Over 100 public statues of women can be found in the UK. On the occasion of International Women’s Day, 8 March 2021, the PSSA launched a database of these multifarious sculptures representing women of achievement from past and present. The database includes many well-known figures with a range of attainments: nurses such as Edith Cavell, Florence Nightingale and Mary Seacole, the pilot Amy Johnson, writers such as Jane Austen, Virginia Woolf and George Eliot, performers such as Gracie Fields, Margot Fonteyn, Amy Winehouse and Victoria Wood, activists such as Mary Barbour, Millicent Fawcett and Emmeline Pankhurst, and countless others. These exceptional women lived full and extraordinary lives. The sculptures embody their achievements for posterity, works of art in bronze or stone to commemorate them and further our understanding of their contributions to our own lives and history. The database excludes royal personages, as well as mythological or allegorical female figures, which are in a different category from these representations of people whose successes stemmed from their own endeavours.
We would welcome contributions to the database, if you know of any other statues of women not included here, or if you wish to add information, such as further dates, about the statues on the list. Please use the form to the right. We are aware this is an evolving resource which will expand as time goes on.
There are 112 statues recorded in the database.
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Photo: © newham.sch.uk
Edith S. Kerrison (1850-1934) was a nurse and then hospital matron. A member of the Executive of the Women’s Labour League, Kerrison was the first woman to serve on West Ham Council. She was later offered the mayoralty but refused the role because of her age. She championed women and children. This memorial, dated 1936, was erected in the same year and this was also somewhat bizarrely, since she was dead, the year in which she was made a honorary freeman of the borough of West Ham. The memorial comprises a bronze bas relief with her portrait medallion in the centre and young children playing on either side. The relief is mounted on a stone plinth inscribed on the front ‘ERECTED BY MANY FRIENDS IN MEMORY OF A LIFE OF SERVICE TO OTHERS’. A further inscription on the back is badly eroded.
Sculptor: Christine Gregory
Location: Outside the Public Library, The Grove, Stratford, West Ham, E.15
Photo: Vernon39, Public domain, via Wikimedia Commons
Dame Louisa Brandreth, DBE Aldrich-Blake (1865-1925) had an impressive career as Dean of the London (Royal Free) Hospital School of Medicine for Women, and as a consultant surgeon. She was also a skilled boxer and cricketer. The memorial in the south-east corner of Tavistock Square features her two portrait busts in bronze (one facing the Square, the other the road), erected 1926.
Designer: Edwin Lutyens (1869-1944)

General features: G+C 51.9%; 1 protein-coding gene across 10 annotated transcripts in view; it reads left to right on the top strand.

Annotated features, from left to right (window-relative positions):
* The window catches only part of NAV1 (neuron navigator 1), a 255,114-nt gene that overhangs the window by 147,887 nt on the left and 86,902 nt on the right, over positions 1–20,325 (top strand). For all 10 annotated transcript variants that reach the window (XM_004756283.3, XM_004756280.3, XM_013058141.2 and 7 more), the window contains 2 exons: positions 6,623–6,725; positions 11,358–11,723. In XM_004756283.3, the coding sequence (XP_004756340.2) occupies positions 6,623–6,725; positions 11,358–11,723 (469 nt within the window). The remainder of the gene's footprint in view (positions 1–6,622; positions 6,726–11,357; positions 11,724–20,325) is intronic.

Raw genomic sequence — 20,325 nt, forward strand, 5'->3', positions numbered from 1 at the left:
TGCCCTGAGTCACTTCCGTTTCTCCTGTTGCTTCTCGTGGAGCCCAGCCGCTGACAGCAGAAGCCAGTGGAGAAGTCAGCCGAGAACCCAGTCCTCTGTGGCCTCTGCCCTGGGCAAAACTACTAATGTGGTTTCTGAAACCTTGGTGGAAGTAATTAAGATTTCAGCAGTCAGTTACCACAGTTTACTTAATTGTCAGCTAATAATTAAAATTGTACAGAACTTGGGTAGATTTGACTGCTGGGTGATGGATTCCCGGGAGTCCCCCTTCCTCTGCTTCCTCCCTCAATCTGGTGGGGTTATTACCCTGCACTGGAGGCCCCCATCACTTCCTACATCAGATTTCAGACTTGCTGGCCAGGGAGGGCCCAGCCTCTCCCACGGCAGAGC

Sculptor: Arthur George Walker (1861-1939)
Location: Tavistock Square, London WC1.
Photo: Public Monuments and Sculpture Association (educational).
Dame Eleanor Allan (b.?- d.1708), founder of Dame Allan’s schools, figure in niche, white stone, erected c.1882.
Architect : R.J. Johnson (1832-1892)
Location: West façade, College House, Northumberland Road, Newcastle, Tyne and Wear.
Photo: Rosser1954 Wikimedia Commons
Jean Armour (1765-1834), ‘Bonnie Jean’ the wife of Robert Burns, inspired his poetry and was also known as the ‘Belle of Mauchline’. Armour was born in Mauchline and the couple were married there. This bronze statue was unveiled in 2002.
Location: Mauchline, East Ayrshire, Scotland.
Photo: Creative Commons CC BY-SA3.0
Jean Armour (1765-1834), ‘Bonnie Jean’ the wife of Robert Burns, inspired his poetry. A statue of Armour was erected by the Burns Howff Club in 2004. The design specified she would appear as she did in Robert Burns’ lifetime, with a bible and a small child. The couple moved to Dumfries in 1791 and spent the remainder of their lives there.
Location: Opposite St. Michael's Church, Dumfries, Scotland.
Katie Ashridge (1994-1999), Katie playing Netball is a memorial statue in bronze, commissioned by her parents. Their daughter, a schoolgirl, died tragically young. It was unveiled in November 2011.
Sculptor: Laura Lian (b.1952)
Location: Malvern College, Malvern, Worcestershire.
Photo: Hayley Gibbs
Nancy Astor CH (Viscountess) (1879-1964), an American-born British politician, who was the first woman to take her seat in Parliament, MP for Plymouth 1919-45. The statue was publicly funded and presented by Plymouth Women in Business and the Astor 100 – Project to celebrate 100 years of women in parliament. This bronze statue, which is signed and dated 2019, was unveiled in that year.
Sculptor: Hayley Gibbs (b. 1987)
Location: Plymouth Hoe, Devon.
Jane Austen (1775-1817), novelist. The maquette for this statue was also cast in bronze and is at St. Nicholas Church, Chawton House, Alton, Hampshire. There are small differences between the two works. This statue was unveiled in 2017.
Sculptor: Adam Roud (b.1971)
Location: Market Place, Basingstoke, Hampshire.
Jane Austen (1775-1817), novelist. A bronze statue on a Portland stone base, which was cast from the maquette for the Basingstoke sculpture, and is a slight variant of that composition. It was unveiled in 2018.
Sculptor: Adam Roud (b.1971)
Location: St. Nicholas Church, Chawton House, Alton, Hampshire.
Photo: LesleyMitchell Wikimedia Commons
Mary Barbour (1875-1958), Scottish activist, local councillor, bailie and magistrate. She led strikes in the city of Glasgow when property owners put up rents in 1915. This sculpture, which was erected by the Mary Barbour Association depicts her leading the strike. It was unveiled on International Women’s Day, 8 March 2018.
Sculptor: Andrew Brown
Location: Govan Place, Glasgow, Scotland.